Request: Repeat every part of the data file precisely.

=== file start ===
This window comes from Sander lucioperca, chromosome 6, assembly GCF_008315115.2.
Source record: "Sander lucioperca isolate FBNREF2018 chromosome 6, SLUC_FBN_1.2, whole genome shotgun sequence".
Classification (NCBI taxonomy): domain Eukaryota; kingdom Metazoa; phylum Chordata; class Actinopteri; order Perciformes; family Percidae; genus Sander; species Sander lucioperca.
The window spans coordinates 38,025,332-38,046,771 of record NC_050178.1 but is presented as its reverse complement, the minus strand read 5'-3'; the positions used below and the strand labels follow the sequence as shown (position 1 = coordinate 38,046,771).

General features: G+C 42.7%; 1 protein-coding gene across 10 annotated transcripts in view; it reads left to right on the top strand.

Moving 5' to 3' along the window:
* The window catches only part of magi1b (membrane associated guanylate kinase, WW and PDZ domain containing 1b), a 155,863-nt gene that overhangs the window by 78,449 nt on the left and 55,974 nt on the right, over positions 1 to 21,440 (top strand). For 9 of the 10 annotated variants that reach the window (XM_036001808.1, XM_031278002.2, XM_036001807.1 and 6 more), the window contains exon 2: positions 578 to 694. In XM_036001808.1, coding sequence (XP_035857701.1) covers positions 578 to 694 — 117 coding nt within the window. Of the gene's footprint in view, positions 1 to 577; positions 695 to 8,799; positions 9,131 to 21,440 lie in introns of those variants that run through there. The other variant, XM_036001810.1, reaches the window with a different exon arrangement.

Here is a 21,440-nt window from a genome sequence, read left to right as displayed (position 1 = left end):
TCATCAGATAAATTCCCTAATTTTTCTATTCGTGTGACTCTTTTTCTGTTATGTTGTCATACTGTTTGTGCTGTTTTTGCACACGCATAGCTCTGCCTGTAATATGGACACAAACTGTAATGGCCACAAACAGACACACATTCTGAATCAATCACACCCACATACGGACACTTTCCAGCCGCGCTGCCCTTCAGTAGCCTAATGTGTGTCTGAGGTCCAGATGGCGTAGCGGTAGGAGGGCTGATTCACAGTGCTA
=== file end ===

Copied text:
This window comes from Sander lucioperca, chromosome 6, assembly GCF_008315115.2.
Source record: "Sander lucioperca isolate FBNREF2018 chromosome 6, SLUC_FBN_1.2, whole genome shotgun sequence".
Classification (NCBI taxonomy): domain Eukaryota; kingdom Metazoa; phylum Chordata; class Actinopteri; order Perciformes; family Percidae; genus Sander; species Sander lucioperca.
The window spans coordinates 38,025,332-38,046,771 of record NC_050178.1 but is presented as its reverse complement, the minus strand read 5'-3'; the positions used below and the strand labels follow the sequence as shown (position 1 = coordinate 38,046,771).

General features: G+C 42.7%; 1 protein-coding gene across 10 annotated transcripts in view; it reads left to right on the top strand.

Moving 5' to 3' along the window:
* The window catches only part of magi1b (membrane associated guanylate kinase, WW and PDZ domain containing 1b), a 155,863-nt gene that overhangs the window by 78,449 nt on the left and 55,974 nt on the right, over positions 1 to 21,440 (top strand). For 9 of the 10 annotated variants that reach the window (XM_036001808.1, XM_031278002.2, XM_036001807.1 and 6 more), the window contains exon 2: positions 578 to 694. In XM_036001808.1, coding sequence (XP_035857701.1) covers positions 578 to 694 — 117 coding nt within the window. Of the gene's footprint in view, positions 1 to 577; positions 695 to 8,799; positions 9,131 to 21,440 lie in introns of those variants that run through there. The other variant, XM_036001810.1, reaches the window with a different exon arrangement.

Here is a 21,440-nt window from a genome sequence, read left to right as displayed (position 1 = left end):
TCATCAGATAAATTCCCTAATTTTTCTATTCGTGTGACTCTTTTTCTGTTATGTTGTCATACTGTTTGTGCTGTTTTTGCACACGCATAGCTCTGCCTGTAATATGGACACAAACTGTAATGGCCACAAACAGACACACATTCTGAATCAATCACACCCACATACGGACACTTTCCAGCCGCGCTGCCCTTCAGTAGCCTAATGTGTGTCTGAGGTCCAGATGGCGTAGCGGTAGGAGGGCTGATTCACAGTGCTA